Europe's gas glut should shrink and some utilities become more profitable under more flexible Russian supply deals that pile pressure on Algeria to make some concessions to its customers.
Most gas delivered to continental Europe by pipeline has been linked to oil for decades, with buyers and sellers happy with the six-month outlook their contracts gave in the absence of liquid spot gas markets.
Weak industrial demand in the economic crisis and plentiful supplies of liquefied natural gas (LNG) have swelled Europe's spot markets, driving prices well below oil-linked levels, slashing oil-indexed gas sales and forcing buyers to resell some contracted fuel at a loss.
"It's an intolerable situation both for some of the buyers and for sellers that spot prices are so different from oil-indexed prices at the moment," said Noel Tomnay, principal gas analyst at consultants Wood Mackenzie, which sees Russia having to rely more on sales to Asia to counter flagging European demand.
"Once we have seen Norway do this, now we see Russia doing this, will the next thing we see be Algeria doing this? It does like what we have got here is a house of cards coming down."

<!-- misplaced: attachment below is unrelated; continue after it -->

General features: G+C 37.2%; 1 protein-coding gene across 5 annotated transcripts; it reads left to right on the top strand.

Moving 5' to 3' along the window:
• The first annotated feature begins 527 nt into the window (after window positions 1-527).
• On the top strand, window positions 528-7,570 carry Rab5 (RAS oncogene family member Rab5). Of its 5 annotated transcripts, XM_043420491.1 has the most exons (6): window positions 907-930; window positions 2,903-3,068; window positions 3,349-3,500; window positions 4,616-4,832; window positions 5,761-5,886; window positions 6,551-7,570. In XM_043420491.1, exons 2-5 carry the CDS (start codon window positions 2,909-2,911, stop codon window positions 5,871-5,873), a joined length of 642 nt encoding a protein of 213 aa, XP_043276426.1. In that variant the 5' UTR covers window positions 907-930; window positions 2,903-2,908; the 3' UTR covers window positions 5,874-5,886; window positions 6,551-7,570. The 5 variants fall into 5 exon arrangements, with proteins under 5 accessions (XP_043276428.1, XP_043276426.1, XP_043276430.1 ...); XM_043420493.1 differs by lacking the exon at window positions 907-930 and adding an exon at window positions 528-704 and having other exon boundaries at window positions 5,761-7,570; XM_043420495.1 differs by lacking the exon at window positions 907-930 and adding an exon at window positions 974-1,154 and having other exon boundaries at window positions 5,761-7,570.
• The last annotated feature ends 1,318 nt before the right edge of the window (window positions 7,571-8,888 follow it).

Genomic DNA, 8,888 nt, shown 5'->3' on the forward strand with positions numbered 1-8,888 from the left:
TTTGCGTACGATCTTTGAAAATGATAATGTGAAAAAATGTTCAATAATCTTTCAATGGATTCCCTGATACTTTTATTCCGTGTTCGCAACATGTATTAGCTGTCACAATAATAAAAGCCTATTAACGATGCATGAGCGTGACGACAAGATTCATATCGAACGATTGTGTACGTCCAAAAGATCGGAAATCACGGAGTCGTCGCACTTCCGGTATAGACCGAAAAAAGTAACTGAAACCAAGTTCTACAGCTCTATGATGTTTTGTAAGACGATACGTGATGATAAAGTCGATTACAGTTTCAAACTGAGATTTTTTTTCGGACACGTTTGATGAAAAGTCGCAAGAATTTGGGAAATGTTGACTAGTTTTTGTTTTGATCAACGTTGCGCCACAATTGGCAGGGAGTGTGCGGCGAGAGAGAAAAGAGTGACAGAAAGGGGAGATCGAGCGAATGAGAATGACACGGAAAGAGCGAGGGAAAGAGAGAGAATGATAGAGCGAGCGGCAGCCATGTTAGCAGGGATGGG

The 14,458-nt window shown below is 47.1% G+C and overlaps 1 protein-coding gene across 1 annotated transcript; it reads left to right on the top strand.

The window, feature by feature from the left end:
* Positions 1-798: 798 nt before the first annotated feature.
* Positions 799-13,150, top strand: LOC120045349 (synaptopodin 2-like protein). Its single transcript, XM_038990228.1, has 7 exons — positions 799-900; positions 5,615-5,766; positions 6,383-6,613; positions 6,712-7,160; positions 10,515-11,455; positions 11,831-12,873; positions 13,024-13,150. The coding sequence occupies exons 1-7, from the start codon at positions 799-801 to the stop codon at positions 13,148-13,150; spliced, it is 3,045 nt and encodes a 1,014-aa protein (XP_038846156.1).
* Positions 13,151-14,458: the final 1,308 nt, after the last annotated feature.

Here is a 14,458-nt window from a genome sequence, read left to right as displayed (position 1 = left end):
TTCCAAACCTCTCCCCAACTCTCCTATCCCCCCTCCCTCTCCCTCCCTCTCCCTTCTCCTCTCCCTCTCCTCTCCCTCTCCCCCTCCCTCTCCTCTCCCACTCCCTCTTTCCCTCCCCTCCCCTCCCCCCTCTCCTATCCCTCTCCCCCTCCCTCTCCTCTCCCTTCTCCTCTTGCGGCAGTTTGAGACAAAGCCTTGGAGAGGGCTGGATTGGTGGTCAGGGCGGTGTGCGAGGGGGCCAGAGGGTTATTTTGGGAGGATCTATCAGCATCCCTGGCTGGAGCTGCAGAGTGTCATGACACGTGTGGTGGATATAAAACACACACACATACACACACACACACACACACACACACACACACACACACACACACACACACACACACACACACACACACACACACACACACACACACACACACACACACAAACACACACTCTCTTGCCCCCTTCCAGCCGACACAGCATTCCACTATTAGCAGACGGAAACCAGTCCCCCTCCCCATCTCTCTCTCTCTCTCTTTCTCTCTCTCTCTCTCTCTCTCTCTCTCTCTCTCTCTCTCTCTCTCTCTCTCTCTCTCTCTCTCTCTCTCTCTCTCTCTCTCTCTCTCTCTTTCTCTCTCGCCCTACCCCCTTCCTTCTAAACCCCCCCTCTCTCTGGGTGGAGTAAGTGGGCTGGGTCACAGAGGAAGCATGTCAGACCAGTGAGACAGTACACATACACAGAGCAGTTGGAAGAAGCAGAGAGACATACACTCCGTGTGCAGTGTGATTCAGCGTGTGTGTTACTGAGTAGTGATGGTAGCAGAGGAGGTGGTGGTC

Norway's Statoil, which has always been more open to spot-market pricing than Gazprom or Algeria's state-owned Sonatrach, said in early February it had reduced obligatory volumes delivered under existing contracts and given customers the option to pay spot prices for it or not to take it at all.
State-controlled Gazprom, which until the glut supplied a quarter of Europe's gas, has also agreed to defer some deliveries for three years with at least one of its customers, E.ON Ruhrgas, offering the German giant gas it takes above the new minimum level at spot. "In order to stimulate offtake we offered some of our clients spot indexation for small portions over take or pay obligations," Sergey Komlev, Gazprom's head of contract structuring said at a gas conference in Amsterdam on March 3.
An executive from Italy's Eni also said last month it had reached a "satisfactory" agreement with Gazprom on its take-or-pay contracts.
Eni also gets Algerian gas by pipeline and analysts expect it to push for a better deal. Sonatrach, which sells occasional spot cargoes of LNG to Europe, has said it will not let its long term customers get fuel at spot prices.
But with Europe's other big suppliers both offering an oversupplied market fuel at spot prices because they could not otherwise sell it, Sonatrach may have no choice if it wants to sell more than minimum levels over the next few years in Europe. A corruption scandal that has unseated the company's leadership could hinder any top-level negotiations with buyers.
Oil prices have recovered from below $33 in February 2009 to about $80 a barrel, but spot gas prices in Europe have slumped in the economic downturn and stayed low, with the oversupply expected to last for some time.
Komlev said 2010 was likely to be "equally challenging" as 2009 and that the price divergence between oil indexed contracts and spot market prices would remain in place.
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